Klarna, the Swedish buy now, pay later (BNPL) payment provider, raised $639 million in its latest funding round, taking the fintech's valuation to $45.6 billion, according to the company's June 10 press release. The company has raised $3.7 billion since its inception in 2005, according to Crunchbase.
The funding round was led by Japan's Softbank Vision Fund 2, with Adit Ventures, Honeycomb Asset Management and WestCap Group joining in. The company didn't disclose the specific amount raised from individual investors and how much equity they hold.
Klarna aims to use the funds to fuel its international expansion efforts, seeking to further capture global retail opportunities and provide more in-store payment options, a company spokesperson told Retail Dive's sister publication Payments Dive in an email. Currently, the BNPL payment provider is available in 17 countries, including the U.S., the U.K. and Canada. The company plans to expand in other markets this year.
The buy now, pay later payment option has gained significant traction among users this past year, and Klarna is looking to capitalize on the growing adoption of BNPL payment options.
According to a Forrester webinar held in December 2020, nearly "36% of U.S. online adults are interested in, currently use, or have used a (BNPL) service for a large purchase."
Klarna, one of the biggest BNPL companies, has collected over 90 million customers worldwide since its inception. The Swedish company entered the U.S. market in 2015 and accumulated 17 million users in the country as of April 2021, a doubling of year-over-year performance, according to the company's Q1 2021 financial statement.
In Q1 2021, the company reported a gross merchant volume (GMV) of $18.9 billion, compared to $9.9 billion in Q1 2020. The change was "driven by growth in all markets and exceptional momentum in the U.S.," the Q1 2021 report stated.
Since its debut in the U.S., Klarna has accumulated 9,000 merchants in the U.S. and 250,000 retailers across the globe, a Klarna spokesperson said. The company also aims to expand its in-store BNPL payment option.
"We're currently live in-store with 60,000 physical stores nationwide - including brands like Bluemercury, Macy's, Sephora, H&M, Footlocker, GameStop, The North Face, and more, as part of our goal to provide a more unified shopping experience for consumers," the spokesperson said, noting the company is preparing for more in-person shopping as the COVID-19 pandemic eases. "Expanding the in-store experience is a major priority as we support brands focusing on their in-store strategies as states and businesses continue to reopen throughout the year."
Merchant adoption for such services has also increased as they try to satisfy customer demands for BNPL payment options. In a sample of 100 U.S. retailers, 26% offered a deferred payment method in January, 2020, but that percentage had climbed to 46% by December, the Forrester webinar stated.
This is Klarna's second round of fund-raising this year. In March, Klarna raised $1 billion, giving it a valuation of $31 billion at the time.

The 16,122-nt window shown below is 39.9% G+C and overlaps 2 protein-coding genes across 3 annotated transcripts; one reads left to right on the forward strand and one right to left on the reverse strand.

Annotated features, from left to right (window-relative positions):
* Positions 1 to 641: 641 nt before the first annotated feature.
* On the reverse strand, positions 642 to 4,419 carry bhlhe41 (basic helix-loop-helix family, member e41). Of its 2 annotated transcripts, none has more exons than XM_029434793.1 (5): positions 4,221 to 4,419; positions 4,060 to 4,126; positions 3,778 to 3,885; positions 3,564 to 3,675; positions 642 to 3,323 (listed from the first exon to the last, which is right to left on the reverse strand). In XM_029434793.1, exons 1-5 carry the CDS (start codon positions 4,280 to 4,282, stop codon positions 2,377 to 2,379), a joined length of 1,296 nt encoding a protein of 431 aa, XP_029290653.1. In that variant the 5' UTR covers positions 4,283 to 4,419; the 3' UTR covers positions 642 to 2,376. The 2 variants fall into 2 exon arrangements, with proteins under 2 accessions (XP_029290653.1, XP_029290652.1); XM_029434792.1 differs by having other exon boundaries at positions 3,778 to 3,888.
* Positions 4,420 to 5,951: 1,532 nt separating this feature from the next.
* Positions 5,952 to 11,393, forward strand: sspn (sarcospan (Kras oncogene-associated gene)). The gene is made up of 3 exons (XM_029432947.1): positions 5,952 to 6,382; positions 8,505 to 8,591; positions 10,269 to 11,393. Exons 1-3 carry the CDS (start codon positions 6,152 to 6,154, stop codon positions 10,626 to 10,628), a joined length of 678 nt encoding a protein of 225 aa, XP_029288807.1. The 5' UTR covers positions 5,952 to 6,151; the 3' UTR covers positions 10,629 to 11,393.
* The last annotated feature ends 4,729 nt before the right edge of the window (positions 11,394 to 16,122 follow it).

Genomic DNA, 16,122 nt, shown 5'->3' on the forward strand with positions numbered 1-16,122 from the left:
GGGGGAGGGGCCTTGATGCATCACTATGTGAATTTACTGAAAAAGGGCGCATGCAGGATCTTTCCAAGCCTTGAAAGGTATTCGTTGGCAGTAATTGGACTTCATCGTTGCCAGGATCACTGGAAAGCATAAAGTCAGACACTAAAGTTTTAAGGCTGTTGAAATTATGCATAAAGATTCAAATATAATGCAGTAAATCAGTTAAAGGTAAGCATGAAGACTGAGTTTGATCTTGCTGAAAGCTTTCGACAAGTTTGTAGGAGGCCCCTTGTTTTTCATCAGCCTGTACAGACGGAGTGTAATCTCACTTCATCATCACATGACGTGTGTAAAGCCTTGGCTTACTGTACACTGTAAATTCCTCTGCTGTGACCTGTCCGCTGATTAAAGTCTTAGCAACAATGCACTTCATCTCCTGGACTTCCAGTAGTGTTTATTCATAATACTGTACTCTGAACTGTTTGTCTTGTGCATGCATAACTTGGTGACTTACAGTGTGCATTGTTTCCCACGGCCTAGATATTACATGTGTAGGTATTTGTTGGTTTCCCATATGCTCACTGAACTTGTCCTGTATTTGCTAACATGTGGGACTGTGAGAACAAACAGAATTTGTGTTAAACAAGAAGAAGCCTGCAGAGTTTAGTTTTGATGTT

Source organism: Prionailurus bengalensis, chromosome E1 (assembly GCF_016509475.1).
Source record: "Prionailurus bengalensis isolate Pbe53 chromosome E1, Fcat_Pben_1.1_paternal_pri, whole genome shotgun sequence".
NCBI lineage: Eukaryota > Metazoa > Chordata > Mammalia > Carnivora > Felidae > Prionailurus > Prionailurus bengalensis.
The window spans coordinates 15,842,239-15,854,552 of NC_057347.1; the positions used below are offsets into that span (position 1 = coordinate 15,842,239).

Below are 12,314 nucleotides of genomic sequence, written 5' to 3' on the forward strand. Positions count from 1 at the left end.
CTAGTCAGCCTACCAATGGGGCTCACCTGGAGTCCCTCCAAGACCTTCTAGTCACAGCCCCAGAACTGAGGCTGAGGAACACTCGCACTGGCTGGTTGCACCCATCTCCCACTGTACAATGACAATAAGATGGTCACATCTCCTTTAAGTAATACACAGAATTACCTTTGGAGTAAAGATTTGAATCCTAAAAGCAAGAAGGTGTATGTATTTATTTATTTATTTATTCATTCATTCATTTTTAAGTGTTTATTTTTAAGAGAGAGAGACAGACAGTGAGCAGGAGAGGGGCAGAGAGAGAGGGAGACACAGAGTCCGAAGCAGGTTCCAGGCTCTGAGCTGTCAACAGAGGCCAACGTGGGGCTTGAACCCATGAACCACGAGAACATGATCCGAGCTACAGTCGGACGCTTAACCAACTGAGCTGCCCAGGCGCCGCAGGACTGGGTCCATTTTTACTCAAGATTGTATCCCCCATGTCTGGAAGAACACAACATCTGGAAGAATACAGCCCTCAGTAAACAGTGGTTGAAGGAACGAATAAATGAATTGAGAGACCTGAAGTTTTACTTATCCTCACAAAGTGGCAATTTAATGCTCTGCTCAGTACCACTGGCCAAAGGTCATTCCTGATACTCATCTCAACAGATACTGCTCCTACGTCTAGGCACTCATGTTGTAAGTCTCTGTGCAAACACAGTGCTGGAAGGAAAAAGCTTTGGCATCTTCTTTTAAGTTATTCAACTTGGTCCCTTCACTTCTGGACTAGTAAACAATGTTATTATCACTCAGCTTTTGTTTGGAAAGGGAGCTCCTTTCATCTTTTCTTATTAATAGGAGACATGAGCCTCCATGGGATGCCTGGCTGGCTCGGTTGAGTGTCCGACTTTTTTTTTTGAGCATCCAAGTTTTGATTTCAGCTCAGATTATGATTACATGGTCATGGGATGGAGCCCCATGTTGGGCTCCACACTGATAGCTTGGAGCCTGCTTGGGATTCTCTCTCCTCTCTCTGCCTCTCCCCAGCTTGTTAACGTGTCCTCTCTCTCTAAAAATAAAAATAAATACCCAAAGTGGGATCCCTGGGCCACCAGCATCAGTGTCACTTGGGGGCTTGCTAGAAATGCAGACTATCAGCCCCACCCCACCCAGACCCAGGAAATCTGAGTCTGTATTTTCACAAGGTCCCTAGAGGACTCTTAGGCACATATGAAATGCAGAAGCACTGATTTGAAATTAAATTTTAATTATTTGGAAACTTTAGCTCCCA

Klarna launched its services in France this week and introduced a new "Pay in 3" installment option. It aims to expand to other countries by the end of 2021, the company spokesperson said. The BNPL giant also plans on donating 1% of the equity raised to initiatives supporting planet health, as a part of its GiveOne initiative announced in April 2021.
"Consumers continue to reject interest-and fee-laden revolving credit and are moving toward debit while simultaneously seeking retail experiences that better meet their needs," Klarna CEO Sebastian Siemiatkowski said in the press release.
Klarna plans not only to expand its offering to new customers but also aims to increase loyalty among its existing users, Rightpoint Chief Commerce Officer Phillip Jackson told Payments Dive. Rightpoint uses market data and analysis to help create websites, mobile apps and digital journeys for its customers, Jackson said.
The market has two types of customers – "stockers," who stick to their brands and shop in a consistent way, and "seekers," who tend to experiment with other brands to have a variety of products and services, he said.
"Klarna has a huge wealth of customer data and they can leverage that to own the first-party relationship with their customers, which makes it appealing to stocker shoppers," Jackson said. "The companies Klarna has partnered with, gives seekers the opportunity to experiment with different brands as well."
Although the company has more than tripled its valuation in 2021, building the BNPL payment option in the U.S. remains a significant hurdle for Klarna.
In a crowded BNPL marketplace, Klarna's rivals like PayPal, Splitit and Affirm are adding features like the purchase return option and providing BNPL payment options for professional services to its customers.
"Although it may seem like everyone is using BNPL – our data (for the U.S.) show it's still a small percentage of online shoppers," Forrester analyst Lily Varon told Payments Dive in an email. "BNPL companies are simultaneously looking for new revenue streams and trying to find ways to make their service more attractive and stickier for both merchants and consumers."